How to use Library Databases
Information Literacy topic: “Determining best sources”
Information literacy topics:
Determining best sources
Searching strategies for information
Using technology tools
Objective: To learn to access appropriate online research sources, to practice effective searching strategies, and to summarize information from text.
Go to student to activity guide online at:
Amity website→High School→AHS Library Information Center
Find Online Stuff→By Subject→Reading→Class Projects →Raiola→ Online Resources and Databases Box
Search our library catalogs from Destiny Quest to find all our printed books, magazines and journals, textbooks, encyclopedias, music CDs, movies (DVD and VHS).
School Product Database Sites:
ABC Clio Issues explores more than 800 hot topics in business, politics, government, education, and popular culture.
Take note of your surroundings: Look at headings, links, etc. Decide on a starting point for a search.
Shortcut Tabs or the Search box (Subject headings or Keyword?... what’s the difference?)
Try the quick search box, look at 1000+ results. - Search within the results - Filter
Look at the TOPIC tab - search categories alphabetically (see that marijuana has a category under "M")
The DATABASES option is a drop down link to the other databases purchased by the school
SIRS provides resources for many subject areas: arts and humanities, government, civics, economics, world events, 20th Century history
JSTOR includes scholarship published in more than 1,400 of the highest-quality academic journals across the humanities, social sciences, and sciences, as well as monographs and other materials valuable for academic work
MedlinePlus is the National Institutes of Health's Web site for patients and their families and friends. Produced by the National Library of Medicine, it brings you information about diseases, conditions, and wellness issues in language you can understand. MedlinePlus offers reliable, up-to-date health information, anytime, anywhere, for free
PubMed comprises more than 24 million citations for biomedical literature from MEDLINE, life science journals, and online books. You can filter your results for full-text only, or if you find a great article that you can’t see, then go to another database to see if they have that journal
Visit the Library online resources for further research.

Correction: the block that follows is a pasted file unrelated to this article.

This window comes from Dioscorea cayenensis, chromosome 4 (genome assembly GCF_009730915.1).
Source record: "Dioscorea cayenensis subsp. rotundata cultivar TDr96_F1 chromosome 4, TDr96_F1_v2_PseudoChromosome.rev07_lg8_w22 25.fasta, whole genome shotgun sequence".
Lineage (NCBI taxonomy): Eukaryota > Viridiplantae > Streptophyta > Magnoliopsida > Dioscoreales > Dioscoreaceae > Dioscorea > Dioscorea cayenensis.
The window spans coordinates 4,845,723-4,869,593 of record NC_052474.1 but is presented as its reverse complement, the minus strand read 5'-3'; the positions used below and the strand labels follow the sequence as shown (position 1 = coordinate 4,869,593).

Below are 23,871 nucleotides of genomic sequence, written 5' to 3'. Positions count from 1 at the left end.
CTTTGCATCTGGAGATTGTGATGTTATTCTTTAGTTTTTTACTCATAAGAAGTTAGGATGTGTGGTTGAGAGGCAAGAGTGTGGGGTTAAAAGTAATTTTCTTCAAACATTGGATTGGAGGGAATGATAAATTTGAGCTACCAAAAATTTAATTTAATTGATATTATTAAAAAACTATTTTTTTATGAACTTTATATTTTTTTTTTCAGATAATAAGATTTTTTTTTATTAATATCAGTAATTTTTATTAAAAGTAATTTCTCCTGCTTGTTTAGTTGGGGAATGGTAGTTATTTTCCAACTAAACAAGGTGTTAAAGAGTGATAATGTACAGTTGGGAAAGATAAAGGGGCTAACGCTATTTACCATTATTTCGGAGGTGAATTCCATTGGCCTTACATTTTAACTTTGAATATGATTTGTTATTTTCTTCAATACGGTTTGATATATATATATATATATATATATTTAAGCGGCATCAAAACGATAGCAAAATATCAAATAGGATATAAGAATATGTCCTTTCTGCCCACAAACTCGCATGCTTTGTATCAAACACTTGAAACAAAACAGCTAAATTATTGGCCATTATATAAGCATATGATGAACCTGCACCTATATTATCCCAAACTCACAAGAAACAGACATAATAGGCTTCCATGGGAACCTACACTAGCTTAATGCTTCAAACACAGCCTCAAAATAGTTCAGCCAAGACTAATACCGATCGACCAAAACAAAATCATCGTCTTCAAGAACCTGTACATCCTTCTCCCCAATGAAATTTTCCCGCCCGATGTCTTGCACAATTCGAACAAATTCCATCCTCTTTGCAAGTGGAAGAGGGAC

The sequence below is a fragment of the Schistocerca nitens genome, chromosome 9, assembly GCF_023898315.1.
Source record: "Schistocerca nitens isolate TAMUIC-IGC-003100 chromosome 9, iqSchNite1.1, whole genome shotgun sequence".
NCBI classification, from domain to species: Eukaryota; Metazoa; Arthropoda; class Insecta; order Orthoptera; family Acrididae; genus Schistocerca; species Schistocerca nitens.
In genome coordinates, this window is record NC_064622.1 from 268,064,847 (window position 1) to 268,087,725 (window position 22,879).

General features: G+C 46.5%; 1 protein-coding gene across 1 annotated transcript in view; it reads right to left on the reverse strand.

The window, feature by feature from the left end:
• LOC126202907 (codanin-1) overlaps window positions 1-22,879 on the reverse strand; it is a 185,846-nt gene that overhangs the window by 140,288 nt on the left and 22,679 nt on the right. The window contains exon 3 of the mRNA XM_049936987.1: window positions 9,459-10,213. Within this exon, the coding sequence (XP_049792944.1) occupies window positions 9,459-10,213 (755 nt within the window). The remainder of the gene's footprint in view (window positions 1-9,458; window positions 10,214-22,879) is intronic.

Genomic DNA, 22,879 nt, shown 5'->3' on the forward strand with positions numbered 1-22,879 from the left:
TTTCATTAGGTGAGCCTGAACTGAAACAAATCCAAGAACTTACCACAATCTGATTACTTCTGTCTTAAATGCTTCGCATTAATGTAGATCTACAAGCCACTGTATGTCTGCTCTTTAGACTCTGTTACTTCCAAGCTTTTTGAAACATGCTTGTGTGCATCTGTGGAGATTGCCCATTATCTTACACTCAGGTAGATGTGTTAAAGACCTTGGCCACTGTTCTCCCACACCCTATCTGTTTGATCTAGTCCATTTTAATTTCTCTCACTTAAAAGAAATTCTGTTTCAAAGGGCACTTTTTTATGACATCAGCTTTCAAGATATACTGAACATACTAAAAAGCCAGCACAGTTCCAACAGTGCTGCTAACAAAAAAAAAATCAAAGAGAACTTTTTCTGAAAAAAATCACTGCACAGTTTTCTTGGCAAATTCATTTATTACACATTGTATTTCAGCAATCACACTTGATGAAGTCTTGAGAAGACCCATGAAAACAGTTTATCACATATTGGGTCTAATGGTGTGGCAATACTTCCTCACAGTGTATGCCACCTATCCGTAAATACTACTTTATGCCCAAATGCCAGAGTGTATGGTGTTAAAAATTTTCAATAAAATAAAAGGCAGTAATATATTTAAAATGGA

Get a library card so you can use iConn at home.
You are MORE likely to find something useful for school FASTER from a paid database than from a web search.
Use Advanced search for more power
Start simple. You can always add more words to narrow down.
Use checkbox ¨limiters¨to LIMIT your search by:
specific databases (Issues? Humanities? Websites?)
types of sources
formats of sources
and whatever else is offered
Too many results and not really relevant? Add more words to narrow down.
Too few results? Broaden your search with fewer words
Save good candidates to look at later
Sign up to save searches and results
Use more advanced techniques:
Try with synonyms or related words (poor, poverty, etc.)
Use commands (“operators”) to narrow down (and (to get both terms), or (for one OR the other), not (to filter out the word), apostrophes around several words like “world war II” or “world war two” to get the exact phrase
When you identify a good source/article:
Refine results, limit to sources, dates, formats you want.
Save your chosen results to avoid losing stuff (use personal lists, email, notes/citation tools, etc.). Add a user name and password to recover information.
How to Evaluate a Website (can you use it for academic research?)
Who created it? Is this person qualified? Is she authoritative (reliable)?
What is the information like? Is it accurate, giving complete coverage, well-written, well-organized?
Where is the information from? Where is the site stored?
Why was it created? Was the goal to present information in an objective and balanced way? If it aims to convince, does it address different points of view?